Morris v. Liquidagents Healthcare, LLC

Filing 16

ORDER by Judge Yvonne Gonzalez Rogers granting 7 Motion to Remand to Alameda County Superior Court. The Court VACATES the hearing set November 13, 2012. (fs, COURT STAFF) (Filed on 11/7/2012)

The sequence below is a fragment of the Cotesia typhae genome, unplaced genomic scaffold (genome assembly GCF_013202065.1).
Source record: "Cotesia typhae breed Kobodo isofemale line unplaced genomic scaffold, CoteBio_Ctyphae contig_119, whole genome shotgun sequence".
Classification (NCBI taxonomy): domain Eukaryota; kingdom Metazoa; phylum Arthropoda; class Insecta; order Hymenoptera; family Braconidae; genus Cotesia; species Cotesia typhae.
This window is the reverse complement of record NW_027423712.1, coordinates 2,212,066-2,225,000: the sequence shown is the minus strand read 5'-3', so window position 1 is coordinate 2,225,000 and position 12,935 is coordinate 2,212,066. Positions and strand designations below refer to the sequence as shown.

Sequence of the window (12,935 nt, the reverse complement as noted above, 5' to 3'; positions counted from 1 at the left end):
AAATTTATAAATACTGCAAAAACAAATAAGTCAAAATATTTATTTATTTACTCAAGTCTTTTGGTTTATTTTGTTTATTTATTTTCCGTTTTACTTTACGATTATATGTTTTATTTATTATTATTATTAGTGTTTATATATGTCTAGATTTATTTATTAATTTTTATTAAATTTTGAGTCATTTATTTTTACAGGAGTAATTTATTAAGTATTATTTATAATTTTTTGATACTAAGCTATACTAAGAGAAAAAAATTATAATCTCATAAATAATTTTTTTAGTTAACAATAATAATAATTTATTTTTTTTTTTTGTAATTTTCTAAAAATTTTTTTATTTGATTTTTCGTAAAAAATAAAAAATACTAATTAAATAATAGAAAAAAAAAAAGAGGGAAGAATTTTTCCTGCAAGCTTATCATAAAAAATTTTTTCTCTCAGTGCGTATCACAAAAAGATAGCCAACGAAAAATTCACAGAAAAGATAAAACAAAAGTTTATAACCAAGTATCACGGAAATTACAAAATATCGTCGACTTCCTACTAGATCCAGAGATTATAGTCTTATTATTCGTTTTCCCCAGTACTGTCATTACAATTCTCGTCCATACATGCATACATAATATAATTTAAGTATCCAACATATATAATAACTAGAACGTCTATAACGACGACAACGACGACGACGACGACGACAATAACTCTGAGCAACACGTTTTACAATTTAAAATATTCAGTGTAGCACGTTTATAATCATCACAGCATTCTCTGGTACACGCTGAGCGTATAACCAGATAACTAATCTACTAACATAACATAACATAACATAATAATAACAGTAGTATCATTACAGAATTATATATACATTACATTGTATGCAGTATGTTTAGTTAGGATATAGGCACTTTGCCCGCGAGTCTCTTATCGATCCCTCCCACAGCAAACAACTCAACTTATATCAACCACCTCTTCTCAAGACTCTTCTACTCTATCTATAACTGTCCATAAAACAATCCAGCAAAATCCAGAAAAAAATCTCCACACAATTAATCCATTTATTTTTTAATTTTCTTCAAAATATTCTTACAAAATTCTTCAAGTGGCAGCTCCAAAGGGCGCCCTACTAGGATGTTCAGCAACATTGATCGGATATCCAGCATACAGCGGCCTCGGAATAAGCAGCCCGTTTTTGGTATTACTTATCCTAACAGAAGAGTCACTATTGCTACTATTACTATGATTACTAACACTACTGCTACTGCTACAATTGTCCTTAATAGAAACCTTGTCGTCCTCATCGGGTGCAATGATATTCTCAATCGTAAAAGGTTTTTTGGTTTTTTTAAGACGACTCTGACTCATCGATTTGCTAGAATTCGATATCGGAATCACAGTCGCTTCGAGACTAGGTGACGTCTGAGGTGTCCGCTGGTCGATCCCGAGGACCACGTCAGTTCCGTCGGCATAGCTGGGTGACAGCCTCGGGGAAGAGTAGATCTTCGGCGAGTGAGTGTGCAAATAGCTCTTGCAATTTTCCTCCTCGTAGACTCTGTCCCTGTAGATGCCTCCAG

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1 2 3 4 5 6 UNITED STATES DISTRICT COURT 7 NORTHERN DISTRICT OF CALIFORNIA 8 9 PHYLINESE MORRIS, individually and on behalf others similarly situated, Case No.: 12-CV-4220 YGR ORDER GRANTING MOTION FOR REMAND 10 Plaintiff, 11 Northern District of California United States District Court 12 13 vs. LIQUIDAGENTS HEALTH CARE, LLC, et al., 14 Defendants. 15 16 17 18 Plaintiff Phylinese Morris (“Plaintiff”) filed the instant action in the Superior Court for the State of California, County of Alameda, on behalf of herself and a putative class of similarly situated California employees for violation of California Labor Code sections governing, inter alia, overtime 19 20 compensation, meal and rest breaks, reimbursement for employment-related expenses, and penalties 21 based upon failure to pay wages timely. Defendant LiquidAgents Health Care, LLC (“Defendant”) 22 removed the action on August 10, 2012, based upon the Class Action Fairness Act of 2005 23 (“CAFA”), 28 U.S.C. §1332(d)(2)(A) and on diversity jurisdiction. The parties are presently before 24 the Court on Plaintiff’s Motion for Remand. Having read and considered the papers submitted, the 25 26 admissible evidence, and the pleadings in this action, the Court hereby GRANTS the motion.1 27 1 28 Pursuant to Federal Rule of Civil Procedure 78(b) and Civil Local Rule 7-1(b), the Court finds this motion appropriate for decision without oral argument. Accordingly, the Court VACATES the hearing set for November 13, 2012. BACKGROUND 1 2 Plaintiff filed her class action complaint in the Superior Court of the State of California for 3 the County of Alameda on July 11, 2012, alleging Labor Code violations, and other violations under 4 California law. The Complaint alleges that Defendant’s failure to pay overtime (Cal. Lab. Code §§ 5 201-204, 510, 558, 1194) and failure to provide required meal breaks (Cal. Lab. Code §§ 226.7, 512 6 7 and 558) violate California’s Unfair Competition Law (Cal. Bus. & Prof. Code § 17200 et seq.) as to 8 Plaintiff and the putative class. Plaintiff also alleges claims for failure to reimburse employees for 9 the costs of required uniforms (Cal. Labor Code § 2802) and for unlawfully requiring employees to 10 purchase merchandise in violation of Labor Code section 450. The complaint seeks damages, 11 Northern District of California United States District Court 12 penalties, interest and attorneys’ fees thereon. The putative class is defined as “persons in the 13 employ of Defendant in California paid on an hourly basis within four years preceding the filing of 14 the action to the present.” (Notice of Removal (“NOR”), Dkt. No. 1, Exh. A. [hereinafter 15 “Complaint”] ¶ 11.) 16 On August 10, 2012, Defendant filed its Notice of Removal. In support its Notice of 17 18 19 Removal, Defendant offered a declaration of Jennifer Hanlon, its Chief Financial Officer and a Request for Judicial Notice of settlements in other class actions. 20 APPLICABLE STANDARD 21 A defendant may remove a civil action filed in state court if the action could have 22 originally been filed in federal court. 28 U.S.C. § 1441. A plaintiff may seek to have a case 23 24 remanded to the state court from which it was removed if the district court lacks jurisdiction or if 25 there is a defect in the removal procedure. 28 U.S.C. § 1447(c). The removal statutes are 26 construed restrictively, so as to limit removal jurisdiction. Shamrock Oil & Gas Corp. v. Sheets, 27 313 U.S. 100, 108-09 (1941). 28 2 1 The district court must remand the case if it appears before final judgment that the court 2 lacks subject matter jurisdiction. 28 U.S.C. § 1447(c). There is a “strong presumption” against 3 removal jurisdiction. Gaus v. Miles. Inc., 980 F.2d 564, 566 (9th Cir. 1992). The burden of 4 establishing federal jurisdiction for purposes of removal is on the party seeking removal. 5 Valdez v. Allstate Ins. Co., 372 F.3d 1115, 1117 (9th Cir. 2004). Doubts as to removability are 6 7 resolved in favor of remanding the case to state court. Matheson v. Progressive Specialty Ins. 8 Co., 319 F.3d 1089, 1090 (9th Cir. 2003). 9 10 CAFA provides that district courts have original jurisdiction over any class action in which (1) the amount in controversy exceeds five million dollars, (2) any plaintiff class member is a 11 Northern District of California United States District Court 12 citizen of a state different from any defendant, (3) the primary defendants are not states, state 13 officials, or other government entities against whom the district court may be foreclosed from 14 ordering relief, and (4) the number of plaintiffs in the class is at least 100. 28 U.S.C. §§ 1332(d)(2), 15 (d)(5). District courts also have original jurisdiction over “all civil actions where the matter in 16 controversy exceeds the sum or value of $75,000, exclusive of interest and costs, and is between ... 17 18 citizens of different states.” 28 U.S.C. § 1332(a)(1). Section 1332(a)’s amount –in-controversy 19 requirement excludes only “interest and costs,” so attorneys’ fees are included in the calculation. 20 Guglielmino v. McKee Foods Corp. 506 F.3d 696, 700 (9th Cir. 2007). 21 “[U]nder CAFA the burden of establishing removal jurisdiction remains, as before, on the 22 proponent of federal jurisdiction.” Abrego Abrego v. The Dow Chemical Co., 443 F.3d 676, 685 23 24 (9th Cir. 2006). Thus, Defendant bears the burden to establish that this Court has jurisdiction over 25 Plaintiff’s claims. The removing party’s assertions of federal court jurisdiction cannot be based on 26 speculation and conjecture. See Lowdermilk v. U.S. Bank Nat’l Assoc., 479 F.3d 994, 1002 (9th 27 Cir. 2007). “Conclusory allegations as to the amount in controversy are insufficient.” Matheson, 28 319 F.3d at 1090-91. 3 1 When measuring the amount in controversy, a court must assume that the allegations of 2 the complaint are true and that a jury will return a verdict for the plaintiff on all claims made in 3 the complaint. Kenneth Rothschild Trust v. Morgan Stanley Dean Witter, 199 F.Supp.2d 993, 4 1001 (C.D.Cal.2002). “The ultimate inquiry is what amount is put ‘in controversy’ by the 5 plaintiff’s complaint, not what a defendant will actually owe.” Korn v. Polo Ralph Lauren Corp., 6 7 536 F.Supp.2d 1199, 1205 (E.D.Cal. 2008); Rippee v. Boston Market Corp., 408 F.Supp.2d 982, 8 986 (S.D.Cal. 2005). In order to determine whether the removing party has met its burden, a court 9 may consider the contents of the removal petition and “summary-judgment-type evidence” 10 relevant to the amount in controversy at the time of the removal. Valdez v Allstate Ins. Co., 372 11 Northern District of California United States District Court 12 F.3d 1115, 1117 (9th Cir. 2004). A court may also consider supplemental evidence later proffered 13 by the removing defendant, which was not originally included in the removal notice. Cohn v. 14 Petsmart, Inc., 281 F.3d 837, 840 n. 1 (9th Cir. 2002). 15 16 DISCUSSION Plaintiff’s motion for remand is based solely upon her assertion that Defendant has not met 17 18 its burden of proof to establish that the case meets the amount in controversy requirement under 19 CAFA. No dispute is raised regarding the diversity, numerosity, or private defendant requirements 20 of CAFA. 21 The Ninth Circuit has “identified at least three different burdens of proof which might be 22 placed on a removing defendant in varying circumstances,” only two of which are pertinent to this 23 24 case. Guglielmino, supra, 506 F.3d at 699. If it is “unclear or ambiguous from the face of a state- 25 court complaint whether the requisite amount in controversy is pled[,] ... a preponderance of the 26 evidence standard” applies. Id. (citing Sanchez v. Monumental Life Ins. Co., 102 F.3d 398, 404 27 (9th Cir.1996). If, however, “a state-court complaint affirmatively alleges that the amount in 28 controversy is less than the jurisdictional threshold, the ‘party seeking removal must prove with 4 1 2 3 4 legal certainty that CAFA’s jurisdictional amount is met.’” Id. (quoting Lowdermilk, supra, 479 F.3d at 1000) Plaintiff alleges that she is “informed and believes that the damages, back wages, expense reimbursements, restitution, value of injunctive relief sought, penalties, interest and attorneys’ fees 5 do not exceed an aggregate of $4,999,999,99 and that the pro-rata value of Plaintiff’s individual 6 7 claims, including damages, back wages, expense reimbursements, restitution, injunctive relief, 8 interest, attorney’s fees, and penalties, does not exceed $74,999.99.” (NOR, Exh. 1 [Complaint] ¶ 3, 9 and Prayer ¶ 8.) Because these allegations clearly state that the amount in controversy is below the 10 CAFA threshold, Defendant must establish the jurisdictional requirement is met by proof to a legal 11 Northern District of California United States District Court 12 13 certainty. Moreover, regardless of the standard applied, the Court finds Defendant has failed to show the amount-in-controversy exceeds the five million dollar threshold here.2 14 In support of its Notice of Removal, Defendant offered the Hanlon declaration and the 15 Request for Judicial Notice. The Hanlon Declaration was offered primarily for two purposes: (1) to 16 submit an email demand made by Plaintiff prior to commencement of the litigation for $206,704.00 17 18 in damages; and (2) to establish that it employed “over 100 individuals” in the last four years. (Dkt. 19 No. 2.) The Notice of Removal then calculates the amount in controversy based solely on a pre- 20 litigation demand by Plaintiff, multiplying that amount by 100 to reach an amount in controversy of 21 $20,670,400.00. (NOR ¶ 33.) 22 The Court notes with respect to the settlement demand email, Plaintiff submitted evidence 23 24 that, the same morning she sent the first email, she sent a second one correcting her arithmetic and 25 typographical errors and requesting the significantly lower amount of $30,040. (Declaration of 26 27 2 28 While the parties do not focus their discussion on whether Plaintiff’s pro-rata share of the amount in controversy exceeds the $75,000 threshold, the Court likewise finds that Defendant has not offered sufficient evidence to refute the allegations to the contrary in the Complaint. 5 1 2 3 4 Phylinese Morris, Dkt. No. 7-2, Exh. B.) Further, the pre-litigation email has little probative value as to the amount in controversy of the actual claims in later complaint. Defendant offered additional information in support of its opposition to the motion for remand, including a supplemental declaration from Hanlon. (Dkt. No. 13-1, Supplemental 5 Declaration of Jennifer Hanlon [“Hanlon Dec.”].) That declaration reveals that Defendant employed 6 7 approximately 368 potential class members during the four-year period prior to the litigation and 130 8 potential class members in the one-year period prior to filing. Of these, Defendant only employs 37. 9 (Id. ¶¶ 12, 16, 17.) Defendant paid on a weekly basis. (Id. ¶ 14.) The average duration of 10 employment was five months, or 20 pay periods, and the average wage was $43.77 per hour. (Id. ¶ 11 Northern District of California United States District Court 12 13 14 15 16 13, 14.) Hanlon avers that the employees’ schedules “varied greatly” but that the “most common schedule” was 3 days per week, 12 hours per shift. (Id. ¶15.) Defendant assumes that each class member missed between one and three meal breaks per week for the duration of their employment, as well as accruing 12 hours of overtime (4 overtime hours times 3 shifts) per week. (See Defendant’s Opposition to Plaintiff’s Motion to Remand, Dkt. 17 18 No. 13, at 9-11.) Based on those assumptions, and the figures in Hanlon’s supplemental declaration, 19 Defendant arrives at “conservative and reasonable estimates” of between $322,147.20 and 20 $966,441.60 in missed meal break violations, depending on whether calculated at one or three times 21 per week, and $1,932,883.20 in overtime violations. (Id.) In addition, Defendant calculates waiting 22 time penalties under Labor Code section 203 of $3,129,340.20 (331 former employees for $315.14 23 24 per day for 30 days) and underpayment penalties of $230,500.00 (130 employees at $50 for an initial 25 violation and $100 for subsequent violations for average of 20 pay periods). In total, the unpaid 26 wages and penalties, using the lower one-meal-break-violation-per-week number, comes to 27 $5,637,870.00. Defendant estimates that statutory attorneys’ fees would increase that number by an 28 additional 25 percent. 6 1 Plaintiff objects that the calculations are flawed and speculative and Defendants’ assumptions 2 are not supported by the evidence or the allegations of the Complaint. The Complaint itself alleges 3 that Defendant had a “systematic practice” of violating the Labor Code sections at issue. (Complaint 4 ¶ 13.) Plaintiff alleges that she “failed” to be paid for time worked, to receive accurate wage 5 statements, and to be reimbursed for uniforms, as well as that she “routinely failed” to receive meal 6 7 periods. (Complaint ¶ 14.) Other than the single mention of a “routine” failure to receive meal 8 periods, the Complaint lacks allegations suggesting the frequency of the alleged violations elsewhere 9 in the complaint, whether pertaining to Plaintiff herself or to putative class members generally. 10 In terms of analyzing the potential amount of damages, the Court follows some basic 11 Northern District of California United States District Court 12 principles. First, the removing party is not entitled to assume that all class members’ damages or 13 violation rates are the same as the named plaintiff’s based simply on an allegation that the named 14 class member’s claims are “typical.” See Baillie v. Account Receivable Mgmt. of Fla., C 11-0021 15 CW, 2011 WL 566817 at *4 (N.D. Cal. Feb. 14, 2011) (assumptions based on two names plaintiffs’ 16 damages unwarranted by allegations); Martinez v. Morgan Stanley & Co. Inc., 09CV2937-L(JMA), 17 18 2010 WL 3123175 at *5-6 (S.D. Cal. Aug. 9, 2010) (assumption that all class members accrued the 19 same number of overtime hours and missed meal breaks as named plaintiff not supported by 20 evidence or allegations of typicality). Second, without evidence from its own records or any 21 allegation as to the frequency of alleged violations to support its estimates, Defendant cannot assume 22 any particular frequency as a basis for its jurisdictional calculations. See Roth v. Comerica Bank, 23 24 799 F.Supp.2d 1107, 1119-20 (C.D. Cal. 2010) (no basis in the complaint or the evidence for an 25 estimated 3 to 5 hours of overtime per week per class member); Martinez, supra, 2010 WL 3123175 26 at *6 (assumption that every class member missed three meal and rest periods per week based on an 27 allegation that they were missed “frequently” was unsupported); Ruby v. State Farm Gen. Ins. Co., 28 2010 WL 3069333 at *4 (N.D. Cal., August 4, 2010) (court unwilling to credit defendant’s 7 1 2 3 4 assumptions that each class member had weekly rest and meal break violations where the allegation was only that employees missed “some” breaks). Here, Defendant has offered a meager application to support its claim of jurisdiction under CAFA. Defendant’s assumptions –whether viewed from the standpoint of proof to a legal certainty 5 or the lower preponderance of the evidence standard – are not supported. There is no evidence or 6 7 allegation on which to base the contention that each class member accrued 12 overtime hours per 8 week for every week they worked. Indeed, Hanlon’s supplemental declaration supports a contrary 9 inference given her testimony that employees’ schedules “varied greatly” and 12 hours of overtime 10 per week was the “most common schedule.” Her declaration suggests both that many class members 11 Northern District of California United States District Court 12 did not have this much overtime and that Defendant had at its ready disposal information that would 13 have allowed it to present more precise estimates of class overtime hours, but chose not to offer it. 14 Further, as to missed meal breaks, even if Defendant were able to assume that other class members 15 missed breaks “routinely” as Plaintiff alleges she did, such an allegation does not give rise to the 16 assumption that the missed breaks happened any particular number of times per pay period.3 17 18 Unlike this Court’s determination in Jasso v Money Mart, 2012 WL 699465 at (N.D. Cal. 19 March 1, 2012), Plaintiff has not alleged a “uniform policy and scheme of. . . failing to pay [class 20 members] for all hours worked, missed meal periods and rest breaks. . . at all material times,” such as 21 would support even a limited assumption of uniform, weekly overtime and meal break violations. Id. 22 at *5-6; see also Ray v. Wells Fargo Bank NA, 2011 WL 1790123 at *6-7 (C.D. Cal., May 9, 2011) 23 24 (assumption of one hour overtime per week proper where allegation was “consistent” overtime); 25 Wilson v. Best Buy Co., Inc., 2011 WL 445848 at *2 (E.D. Cal., February 8, 2011) (same, based on 26 27 28 3 Defendant seeks judicial notice of amounts of settlements reached in other class actions. Defendant has failed to provide sufficient legal authority to support its request that the proffered facts are even judicially noticeable. Moreover, Defendant makes little effort to show that the facts underlying those settlements are sufficiently similar to have probative value here. The Court DENIES the request for judicial notice. 8 1 2 allegations of overtime “during the relevant time period”). As a result, Defendant’s assumptions here are unwarranted and cannot be relied upon to prove CAFA jurisdiction. 3 4 CONCLUSION Based upon the foregoing, the Court finds that Defendant has not met its burden of 5 establishing that the amount in controversy in this litigation exceeds the jurisdictional threshold 6 7 under CAFA. Therefore, the motion for remand is GRANTED. This action is REMANDED to the 8 Superior Court of the State of California, County of Alameda. 9 IT IS SO ORDERED. 10 Date: November 7, 2012 11 Northern District of California United States District Court 12 ___________________________________________ YVONNE GONZALEZ ROGERS UNITED STATES DISTRICT COURT JUDGE 13 14 15 16 17 18 19 20 21 22 23 24 25 26 27 28 9